HAMPSHIRE is to receive some of the £4.8m being made available to help young people becoming involved in violent crime.

The Home Office has announced that funding will be allocated to Violence Reduction Units in the south east via Police and Crime Commissioners.

The Hampshire police force area will receive up to £800,000.

A Home Office spokesperson said: "Violence Reduction Units bring together organisations across local communities to tackle violent crime and address its underlying causes.

"They also help fund vital local projects that work to prevent children and young people from being drawn into serious violence.

"The funding, which is for 2021/22, marks the third year of funding for 18 units across England and Wales in areas worst affected by serious violence.

"This takes the total invested nationally to £105.5 million and further delivers on the government’s pledge to crack down on violent crime."

Policing Minister Kit Malthouse added: “We are committed to tackling crime in our communities and stopping young lives being shattered by violence.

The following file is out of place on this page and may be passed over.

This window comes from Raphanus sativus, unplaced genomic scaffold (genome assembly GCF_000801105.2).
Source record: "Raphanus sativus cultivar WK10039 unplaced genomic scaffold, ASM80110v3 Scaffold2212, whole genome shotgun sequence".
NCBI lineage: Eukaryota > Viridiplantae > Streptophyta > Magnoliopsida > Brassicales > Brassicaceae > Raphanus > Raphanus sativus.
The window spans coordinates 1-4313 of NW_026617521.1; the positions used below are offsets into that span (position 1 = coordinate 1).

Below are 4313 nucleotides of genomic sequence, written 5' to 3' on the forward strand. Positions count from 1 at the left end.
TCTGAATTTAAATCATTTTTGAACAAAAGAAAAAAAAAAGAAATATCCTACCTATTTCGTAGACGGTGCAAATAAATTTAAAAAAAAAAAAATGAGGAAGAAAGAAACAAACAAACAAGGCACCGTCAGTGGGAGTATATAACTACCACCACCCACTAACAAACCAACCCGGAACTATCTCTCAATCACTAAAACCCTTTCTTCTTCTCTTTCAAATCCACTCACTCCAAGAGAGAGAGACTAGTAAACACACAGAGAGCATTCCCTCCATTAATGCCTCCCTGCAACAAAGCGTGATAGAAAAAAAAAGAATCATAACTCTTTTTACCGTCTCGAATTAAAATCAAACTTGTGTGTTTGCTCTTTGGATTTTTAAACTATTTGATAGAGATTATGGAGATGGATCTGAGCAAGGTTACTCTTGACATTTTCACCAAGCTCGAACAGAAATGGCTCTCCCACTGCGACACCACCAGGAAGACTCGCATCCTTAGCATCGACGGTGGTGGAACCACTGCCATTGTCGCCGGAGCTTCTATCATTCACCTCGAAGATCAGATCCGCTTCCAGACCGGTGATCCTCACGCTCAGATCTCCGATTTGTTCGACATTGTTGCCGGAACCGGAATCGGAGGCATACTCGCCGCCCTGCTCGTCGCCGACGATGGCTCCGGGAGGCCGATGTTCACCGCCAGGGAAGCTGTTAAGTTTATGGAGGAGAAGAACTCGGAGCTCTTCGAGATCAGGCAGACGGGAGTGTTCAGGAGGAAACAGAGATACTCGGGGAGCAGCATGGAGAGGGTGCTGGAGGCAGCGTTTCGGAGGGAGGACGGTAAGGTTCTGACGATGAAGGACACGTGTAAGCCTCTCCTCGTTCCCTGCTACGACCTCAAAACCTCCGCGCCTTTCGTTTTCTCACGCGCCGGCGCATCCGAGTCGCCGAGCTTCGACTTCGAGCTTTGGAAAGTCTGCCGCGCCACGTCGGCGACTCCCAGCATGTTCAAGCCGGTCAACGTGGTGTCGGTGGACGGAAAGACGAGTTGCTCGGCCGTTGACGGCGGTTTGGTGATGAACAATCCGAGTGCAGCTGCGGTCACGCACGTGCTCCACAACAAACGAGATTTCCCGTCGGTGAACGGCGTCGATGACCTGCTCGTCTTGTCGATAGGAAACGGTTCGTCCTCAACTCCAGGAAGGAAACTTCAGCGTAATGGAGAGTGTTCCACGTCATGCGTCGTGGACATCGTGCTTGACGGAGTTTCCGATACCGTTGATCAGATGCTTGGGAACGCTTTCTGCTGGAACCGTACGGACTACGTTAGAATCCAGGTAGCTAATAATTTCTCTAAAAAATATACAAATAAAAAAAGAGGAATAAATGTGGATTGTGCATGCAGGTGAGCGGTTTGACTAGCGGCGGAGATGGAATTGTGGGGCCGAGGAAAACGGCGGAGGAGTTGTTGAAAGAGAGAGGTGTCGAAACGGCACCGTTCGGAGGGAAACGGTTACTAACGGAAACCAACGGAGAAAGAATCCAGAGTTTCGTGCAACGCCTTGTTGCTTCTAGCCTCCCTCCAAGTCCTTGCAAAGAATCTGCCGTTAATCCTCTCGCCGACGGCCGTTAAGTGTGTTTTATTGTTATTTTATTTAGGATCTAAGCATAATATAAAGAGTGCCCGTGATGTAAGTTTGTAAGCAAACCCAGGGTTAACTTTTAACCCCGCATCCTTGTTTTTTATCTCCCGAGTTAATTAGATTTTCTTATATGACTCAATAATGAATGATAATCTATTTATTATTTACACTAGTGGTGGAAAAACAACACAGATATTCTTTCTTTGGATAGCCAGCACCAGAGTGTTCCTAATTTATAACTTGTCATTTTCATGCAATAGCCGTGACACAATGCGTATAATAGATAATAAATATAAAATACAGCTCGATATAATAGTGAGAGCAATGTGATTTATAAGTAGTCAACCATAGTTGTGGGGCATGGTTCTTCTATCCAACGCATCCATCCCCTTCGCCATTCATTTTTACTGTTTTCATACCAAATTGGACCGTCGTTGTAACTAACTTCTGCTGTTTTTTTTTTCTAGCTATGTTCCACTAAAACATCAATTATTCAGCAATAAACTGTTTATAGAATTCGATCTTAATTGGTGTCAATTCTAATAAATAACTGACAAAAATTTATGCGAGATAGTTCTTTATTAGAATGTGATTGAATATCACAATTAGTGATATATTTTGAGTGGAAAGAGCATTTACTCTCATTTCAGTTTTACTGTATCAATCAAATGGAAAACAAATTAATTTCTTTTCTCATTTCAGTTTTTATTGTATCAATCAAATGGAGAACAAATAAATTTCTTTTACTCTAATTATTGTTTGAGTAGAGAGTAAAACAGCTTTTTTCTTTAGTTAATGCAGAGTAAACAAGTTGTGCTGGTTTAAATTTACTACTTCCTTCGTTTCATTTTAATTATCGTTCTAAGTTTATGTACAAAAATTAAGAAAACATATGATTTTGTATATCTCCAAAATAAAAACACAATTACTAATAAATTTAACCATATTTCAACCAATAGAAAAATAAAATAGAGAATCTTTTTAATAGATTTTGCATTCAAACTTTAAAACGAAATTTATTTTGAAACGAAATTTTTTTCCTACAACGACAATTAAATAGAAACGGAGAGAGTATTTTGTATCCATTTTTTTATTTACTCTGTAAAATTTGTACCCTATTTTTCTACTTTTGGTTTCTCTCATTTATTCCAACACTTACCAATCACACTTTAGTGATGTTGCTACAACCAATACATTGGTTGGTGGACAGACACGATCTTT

“Violence Reduction Units in the south east are a key part of this, bringing together local leaders in health, education, police and other agencies to address the root causes of serious violence.

“This funding will allow the vital long-term work they have already started to continue, in order to get a grip on this crucial issue and drive down violent crime.”

Violence Reduction Units were set up in the summer of 2019.

The Hampshire unit has provided phone counselling to young people with low self-esteem, a therapeutic allotment gardening project for young people at risk of being excluded from school and early help and prevention work with families and young people at risk of criminal exploitation.

In addition to the new funding more than £2m is being made available nationally via a winter contingency fund package.

"The money is being delivered through Violence Reduction Units to local charities and social enterprises that support vulnerable young people at risk of involvement in violence through the lockdown period.

The money forms part of a wider government drive to tackle crime and make communities safer.

The Home Office says steps taken to address the issue include bringing in an extra 20,000 police officers over the next three years.

More than 6,600 of the officers have already been recruited.